D.C. doesn’t make too many waves in mainstream music, but who cares? We’re not lacking for great local music—nor the DIY record labels that support it.
Any rockist outside of town probably associates D.C. with the fabled Dischord label, and hip-hop heads undoubtedly know about Wale’s The Board Administration imprint and Raheem DeVaughn’s 368 Music Group. But look a little closer and you’ll find the District is teeming with tiny labels. So many, in fact, we couldn’t fit them all on this page. [Ed. note: This article originally appeared in print. See the dead-tree version below.] So here are some—only some!—of the best local labels to keep your eyeball on.
The deal: Steve and Joyce Feigenbaum’s nearly 30-year-old Silver Spring-based label favors experimental music across genres (and countries).
Notable releases: Lo-fi pioneer R. Stevie Moore inaugurated the label in 1984 with his fourth LP, What’s the Point; more recently, Cuneiform put out local cello and guitar duo Janel and Anthony’s Where Is Home.
The deal: Mike Petillo and Andrew Field-Pickering’s aquatic funk and house imprint
Notable releases: D.C. duo Protect-U’s 2011 12-inch World Music, which prompted one of the world’s best-known electronic-music writers, Philip Sherburne, to ask, “Why isn’t Washington, D.C.’s Future Times label a bigger deal?”
The deal: Fan Death Records co-owner Sean Gray started Accidental Guest as an outlet for fringier material.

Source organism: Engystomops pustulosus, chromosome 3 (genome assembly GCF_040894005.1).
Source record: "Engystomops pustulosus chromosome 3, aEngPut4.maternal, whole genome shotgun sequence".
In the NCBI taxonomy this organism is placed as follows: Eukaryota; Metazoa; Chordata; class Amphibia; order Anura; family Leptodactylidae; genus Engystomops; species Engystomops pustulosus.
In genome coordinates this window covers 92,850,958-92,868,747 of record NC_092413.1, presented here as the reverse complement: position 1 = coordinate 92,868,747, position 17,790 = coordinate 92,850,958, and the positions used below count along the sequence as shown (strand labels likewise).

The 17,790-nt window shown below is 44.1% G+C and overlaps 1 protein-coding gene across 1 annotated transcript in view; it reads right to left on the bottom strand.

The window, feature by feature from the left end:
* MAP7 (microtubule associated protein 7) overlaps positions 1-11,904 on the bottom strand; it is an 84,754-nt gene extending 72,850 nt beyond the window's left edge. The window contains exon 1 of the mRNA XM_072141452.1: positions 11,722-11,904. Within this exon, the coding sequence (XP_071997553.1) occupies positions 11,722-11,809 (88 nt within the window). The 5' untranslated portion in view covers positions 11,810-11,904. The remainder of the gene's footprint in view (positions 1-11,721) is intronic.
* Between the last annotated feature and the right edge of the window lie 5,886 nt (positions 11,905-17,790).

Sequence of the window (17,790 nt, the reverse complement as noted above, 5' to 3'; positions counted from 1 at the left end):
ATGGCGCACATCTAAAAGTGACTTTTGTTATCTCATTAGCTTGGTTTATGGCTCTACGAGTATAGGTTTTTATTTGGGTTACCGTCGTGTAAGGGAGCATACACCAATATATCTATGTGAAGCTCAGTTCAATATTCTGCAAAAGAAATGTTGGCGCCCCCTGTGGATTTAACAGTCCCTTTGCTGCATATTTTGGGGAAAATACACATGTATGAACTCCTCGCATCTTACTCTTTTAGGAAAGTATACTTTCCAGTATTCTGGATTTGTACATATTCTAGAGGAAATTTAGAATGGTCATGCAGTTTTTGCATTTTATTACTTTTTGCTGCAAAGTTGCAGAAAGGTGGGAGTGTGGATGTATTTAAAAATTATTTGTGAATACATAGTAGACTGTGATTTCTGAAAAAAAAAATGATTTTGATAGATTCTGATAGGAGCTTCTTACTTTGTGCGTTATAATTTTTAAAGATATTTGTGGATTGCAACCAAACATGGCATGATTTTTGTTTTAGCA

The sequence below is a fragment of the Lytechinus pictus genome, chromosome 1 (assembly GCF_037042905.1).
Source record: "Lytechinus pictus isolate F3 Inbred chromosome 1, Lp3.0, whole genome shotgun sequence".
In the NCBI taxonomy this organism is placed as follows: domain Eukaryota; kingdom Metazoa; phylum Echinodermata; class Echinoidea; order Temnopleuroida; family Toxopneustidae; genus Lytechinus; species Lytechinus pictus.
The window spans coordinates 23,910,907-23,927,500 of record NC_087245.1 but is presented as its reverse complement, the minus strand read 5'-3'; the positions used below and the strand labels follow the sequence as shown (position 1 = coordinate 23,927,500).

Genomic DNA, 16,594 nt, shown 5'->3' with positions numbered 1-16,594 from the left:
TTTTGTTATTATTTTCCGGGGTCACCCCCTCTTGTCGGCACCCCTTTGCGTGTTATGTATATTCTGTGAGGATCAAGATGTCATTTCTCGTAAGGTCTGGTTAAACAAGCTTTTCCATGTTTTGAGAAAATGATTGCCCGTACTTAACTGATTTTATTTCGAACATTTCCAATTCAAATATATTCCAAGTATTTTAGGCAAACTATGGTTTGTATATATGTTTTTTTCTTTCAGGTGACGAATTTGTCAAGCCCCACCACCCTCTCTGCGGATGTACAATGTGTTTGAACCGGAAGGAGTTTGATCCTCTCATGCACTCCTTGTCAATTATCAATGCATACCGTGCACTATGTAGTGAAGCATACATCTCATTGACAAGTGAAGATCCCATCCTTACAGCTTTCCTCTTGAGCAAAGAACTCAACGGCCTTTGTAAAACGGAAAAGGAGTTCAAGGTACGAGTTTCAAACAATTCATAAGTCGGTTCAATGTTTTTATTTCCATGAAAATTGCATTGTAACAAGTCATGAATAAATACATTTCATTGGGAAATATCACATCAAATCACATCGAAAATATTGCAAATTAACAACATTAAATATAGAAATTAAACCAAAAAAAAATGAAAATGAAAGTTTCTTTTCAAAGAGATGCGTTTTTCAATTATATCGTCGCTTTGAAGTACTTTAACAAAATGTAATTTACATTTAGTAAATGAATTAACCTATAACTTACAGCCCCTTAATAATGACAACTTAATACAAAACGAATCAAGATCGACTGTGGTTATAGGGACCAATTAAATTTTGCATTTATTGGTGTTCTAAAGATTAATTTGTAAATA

Notable releases: So far, it’s only released two cassettes; Gray plans to put out a new tape from his solo project No Paris in February.
The deal: Ian Thompson’s Arlington-based label for blistering hardcore and “anything loud”
Notable releases: Plunk down some cash for The Tender Thrill’s self-titled debut LP and the recent full-length from garage-rock tunesmiths Passing Phases. Upcoming records from Dealbreaker, LTW, Human Shield, and Fulgora—a new band with Pig Destroyer drummer Adam Jarvis—also sound promising.
Peoples Potential Unlimited
The deal: Andrew Morgan’s home for ’80s funk rarities
Notable releases: A 2012 compilation of hybridized D.C. go-go, funk, and boogie from 1983-85, and the “Lady Disco” 45, a reissue of the 1980 single by Hyattsville soul singer George Smallwood (co-released with DC Soul Recordings).
Mello Music Group
The deal: OK, it’s not a D.C. label—it’s based in Arizona. But Mello releases so much D.C.-based indie hip-hop, it has an honorary home here.
Notable releases: Diamond District’s 2009 In the Ruff, the debut album from DMV-reared artists yU, Oddissee, and X.O., was one of D.C.’s best hip-hop records.
The deal: Travis Jackson’s snotty garage label has also become a reliable source of vintage punk-rock reissues.
Notable releases: Seven-inches from noisy D.C. bands The Shirks, The Cheniers, The Points, and Maybe Baby; reissues from Syracuse punks The Penetrators. This year, look forward to Windian’s compilation Capitol Rock n Roll, Vol 1: 1956–1966.
The deal: University of Maryland student Jack Stanbury’s tiny, cassette-only indie label based in College Park, Md.
Notable releases: The earnest debut EP from Sunset Theme contains a true bedroom-pop gem, “Front Seat.”
The deal: The six-year-old label isn’t super prolific—since 2007, it’s put out four titles—but we admire its dedication to all local, sensitive indie rock. [Ed. note: Due to a reporting error, the label’s name is misspelled in the print edition. Apologies, Etxe!]
Notable releases: Silo Halo’s Night and the City; Girl Loves Distortion’s You Better Run, Your Highness.
The print version of this article: